In the sichah that follows, the Rebbe analyzes Rashi’s commentary on the phrase, “a pleasing fragrance to G‑d,” which is mentioned numerous times in this Torah reading in connection with the sacrifices and the laws pertaining to them.

Regarding the first time that phrase is mentioned,1 Rashi comments, “pleasing: [It is as if G‑d is saying, ‘This sacrifice] brings Me satisfaction that I spoke and My will was fulfilled.’ ”

With this statement, Rashi explains his understanding of the rationale behind sacrificial offerings. On the surface, offering sacrifices is an act which defies logic. Why would a person slaughter an animal and have it or a portion of it be consumed by fire for no reason? He does not receive any benefit from the burning of the animal and, obviously, it cannot be said that G‑d derives pleasure from that act. Why then would He command a Jew to purposelessly destroy his resources?

Unlike other Rabbinic authorities who propose various reasons – spiritual and ethical – for these offerings, Rashi maintains that the motivation is straightforward, namely to carry out G‑d’s desire, that “I spoke and My will was fulfilled.”

According to Rashi, the intent is not that offering a sacrifice has a purpose – albeit one that man cannot fathom – and one should offer it with the belief that he is making possible the fulfillment of this Divine intent. Instead, the person offers a sacrifice for the sole reason that this is G‑d’s will.

The commitment that the offering of sacrifices reflects is thus even more encompassing than that of the chukim, mitzvos which do not have an apparent reason. The chukim bring the person fulfilling them a benefit, i.e., their observance engenders man’s acceptance of the yoke of G‑d’s kingship. By contrast, the sacrifices are not offered for man’s benefit at all; they are entirely brought for the sake of G‑d.

Physical Pleasure or Inner Satisfaction


The phrase, “a pleasing fragrance to G‑d,” is mentioned numerous times in connection with the sacrifices whose laws are discussed in this Torah reading. With regard to the first sacrifice mentioned in our Torah reading,2 a burnt offering of cattle, Rashibasing his comments on the common root shared by nichoach, translated as “pleasing,” and the expression nachas ruach, meaning, “satisfaction” or “serenity” – states, “pleasing: [It is as if G‑d is saying, ‘This sacrifice] brings Me satisfaction that I spoke and My will was fulfilled.’”3 Similarly, in Parshas Tetzaveh, with regard to the sacrifices brought during the Seven Days of Dedication, where it is said4 regarding the sacrifice of the rams,5 “a pleasing fragrance,”6 Rashi also comments, “a pleasing fragrance: ‘It brings Me satisfaction that I spoke and My will was fulfilled.’ ”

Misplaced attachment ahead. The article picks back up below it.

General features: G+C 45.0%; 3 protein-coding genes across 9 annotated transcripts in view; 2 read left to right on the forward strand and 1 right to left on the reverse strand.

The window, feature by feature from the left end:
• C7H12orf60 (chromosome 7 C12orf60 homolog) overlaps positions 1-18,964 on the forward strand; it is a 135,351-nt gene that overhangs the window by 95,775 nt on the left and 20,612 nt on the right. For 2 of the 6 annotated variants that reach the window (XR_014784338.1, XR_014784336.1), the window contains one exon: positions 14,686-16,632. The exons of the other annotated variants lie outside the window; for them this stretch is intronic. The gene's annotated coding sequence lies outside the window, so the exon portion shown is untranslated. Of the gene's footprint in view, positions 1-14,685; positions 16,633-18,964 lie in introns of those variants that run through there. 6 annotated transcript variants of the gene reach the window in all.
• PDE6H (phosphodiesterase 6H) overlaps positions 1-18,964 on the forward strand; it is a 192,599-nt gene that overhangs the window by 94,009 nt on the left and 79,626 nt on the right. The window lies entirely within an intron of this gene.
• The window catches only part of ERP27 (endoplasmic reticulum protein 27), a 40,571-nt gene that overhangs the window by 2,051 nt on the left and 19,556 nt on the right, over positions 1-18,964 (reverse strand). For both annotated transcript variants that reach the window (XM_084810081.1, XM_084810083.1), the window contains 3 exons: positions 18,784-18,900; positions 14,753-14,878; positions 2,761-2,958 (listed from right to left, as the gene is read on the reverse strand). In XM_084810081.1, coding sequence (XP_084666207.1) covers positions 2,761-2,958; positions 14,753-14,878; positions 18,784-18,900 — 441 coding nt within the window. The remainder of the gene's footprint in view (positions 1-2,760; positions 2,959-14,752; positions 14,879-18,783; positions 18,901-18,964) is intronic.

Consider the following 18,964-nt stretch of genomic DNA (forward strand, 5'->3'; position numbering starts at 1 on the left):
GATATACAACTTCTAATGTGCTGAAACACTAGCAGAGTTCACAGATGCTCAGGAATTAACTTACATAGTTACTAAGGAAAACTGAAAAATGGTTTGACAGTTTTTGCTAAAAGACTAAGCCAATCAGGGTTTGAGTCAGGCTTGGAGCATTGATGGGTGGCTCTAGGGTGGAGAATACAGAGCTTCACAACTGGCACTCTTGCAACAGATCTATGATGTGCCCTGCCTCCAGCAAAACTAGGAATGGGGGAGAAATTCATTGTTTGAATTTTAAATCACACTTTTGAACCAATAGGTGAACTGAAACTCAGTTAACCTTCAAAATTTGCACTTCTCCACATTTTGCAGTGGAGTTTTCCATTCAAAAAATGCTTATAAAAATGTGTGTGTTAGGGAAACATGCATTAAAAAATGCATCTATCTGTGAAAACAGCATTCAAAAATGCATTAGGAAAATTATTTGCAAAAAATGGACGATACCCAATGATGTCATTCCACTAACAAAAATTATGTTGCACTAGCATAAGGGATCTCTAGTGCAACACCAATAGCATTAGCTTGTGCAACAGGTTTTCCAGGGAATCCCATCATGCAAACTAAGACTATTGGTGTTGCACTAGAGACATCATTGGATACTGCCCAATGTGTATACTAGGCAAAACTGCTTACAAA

בְּכַמָּה וְכַמָּה מֵהַקָּרְבָּנוֹת שֶׁהִלְכוֹתֵיהֶם נִתְפָּרְשׁוּ בְּפַרְשָׁתֵנוּ נֶאֱמַר שֶׁהֵם "רֵיחַ נִיחוֹחַ לַה'", וּבַפַּעַם הָרִאשׁוֹנָה – בְּדִין עוֹלַת בָּקָר (הַקָּרְבָּן הָרִאשׁוֹן שֶׁבְּפַרְשָׁתֵנוּא) – פֵּרֵשׁ רַשִׁ"י "נִיחוֹחַ, נַחַת רוּחַ לְפָנַי שֶׁאָמַרְתִּי וְנַעֲשָׂה רְצוֹנִי"ב. וְכֵן לְעֵיל בְּפָרָשַׁת תְּצַוֶּה בְּקָרְבְּנוֹת שִׁבְעַת יְמֵי הַמִּלּוּאִים, שֶׁנֶּאֱמַר שָׁםג (בְּהַקְרָבַת הָאֵילִיםד) "רֵיחַ נִיחוֹחַ"ה, פֵּרֵשׁ רַשִׁ"י "רֵיחַ נִיחוֹחַ, נַחַת רוּחַ לְפָנַי שֶׁאָמַרְתִּי וְנַעֲשָׂה רְצוֹנִי".

There are super commentaries7 which state that Rashi’s intent is to prevent a reader from erring in thinking that “the actual fragrance of the sacrifice brought serenity” to G‑d, for obviously that is not fitting to say about G‑d.8 Therefore, Rashi explains that “a pleasing fragrance” refers to “the satisfaction” that G‑d derives from “hav[ing] spoken and [His] will [being] fulfilled.”

וְכָתְבוּ מְפָרְשִׁיםו, שֶׁכַּוָּנַת רַשִׁ"י לִשְׁלוֹל טָעוּת, שֶׁהַקָּדוֹשׁ בָּרוּךְ הוּא "יְקַבֵּל מְנוּחָה מֵרֵיחַ הַקָּרְבָּן", שֶׁזֶּה לֹא יִתָּכֵן כְּלַפֵּי שְׁמַיָּאז, וְלָכֵן פֵּרֵשׁ שֶׁ"רֵיחַ נִיחוֹחַ" הַיְנוּ "נַחַת רוּחַ", הַבָּאָה מִזֶּה שֶׁ"אָמַרְתִּי וְנַעֲשָׂה רְצוֹנִי".

However, their interpretation requires clarification: If one were to say that Rashi’s intent is to negate the possibility of making such an error, i.e., thinking that G‑d derived serenity from the actual fragrance of the sacrifice, Rashi should have offered this interpretation the first time the expression “a pleasing fragrance” was mentioned regarding sacrifices, the sacrifices brought by Noach after the Flood. At that time, Noach built an altar and sacrificed burnt offerings upon it,9 as the verse states,10 “G‑d smelled the pleasing fragrance.” There, Rashi does not offer any interpretation at all.11This is particularly problematic, because that verse states “G‑d smelled the pleasing fragrance” and seemingly, there would be a greater necessity to negate the anthropomorphic connotations that G‑d derived serenity from the actual fragrance of the sacrifice.12

אֲבָל פֵּרוּשָׁם צָרִיךְ עִיּוּן, דְּאִם תִּמְצֵי לוֹמַר שֶׁכַּוָּנַת רַשִׁ"י לִשְׁלוֹל טָעוּת זוֹ (שֶׁהַקָּדוֹשׁ בָּרוּךְ הוּא "יְקַבֵּל מְנוּחָה מֵרֵיחַ הַקָּרְבָּן") – הֲוָה לֵיהּ לְפָרֵשׁ זֹאת בַּפַּעַם הָרִאשׁוֹנָה שֶׁמָּצִינוּ בִּקְרָא הַלָּשׁוֹן "רֵיחַ נִיחוֹחַ" גַּבֵּי קָרְבָּן, בְּקָרְבְּנוֹת נֹחַ, כִּמְסֻפָּר בִּקְרָאח שֶׁאַחֲרֵי הַמַּבּוּל בָּנָה נֹחַ מִזְבֵּחַ וְהֶעֱלָה עָלָיו עוֹלוֹת, "וַיָּרַח ה' אֶת רֵיחַ הַנִּיחוֹחַ"ט – וְשָׁם לֹא פֵרֵשׁ רַשִׁ"י כְּלוּםי. וְאַדְּרַבָּה: כֵּיוָן שֶׁשָּׁם מְפֹרָשׁ "וַיָּרַח ה' אֶת רֵיחַ הַנִּיחוֹחַ", הֲרֵי הַצֹּרֶךְ לִשְׁלוֹל טָעוּת זוֹ (שֶׁהַקָּדוֹשׁ בָּרוּךְ הוּא "יְקַבֵּל מְנוּחָה מֵרֵיחַ הַקָּרְבָּן") הוּא גָדוֹל יוֹתֵריא.

On the surface, it is possible to differentiate between the use of the expression, “the pleasing fragrance” in Parshas Noach and its use in our Torah reading and in Parshas Tetzaveh. It could be said that the expression, “the pleasing fragrance,” refers to Noach deriving satisfaction, for the verse there does not say, “a pleasing fragrance to G‑d.” One might infer that the phrase “the pleasing fragrance” indicates that the fragrance was pleasing to Noach; he derived satisfaction from the fragrance13 of his offerings.14 By contrast, in Parshas Tetzaveh and in our Torah reading, the verse states, “a pleasing fragrance to G‑d.” Therefore, it was necessary for Rashi to explain that the expression implies that the sacrifice “brings [G‑d] satisfaction that [He] spoke and [His] will was fulfilled.”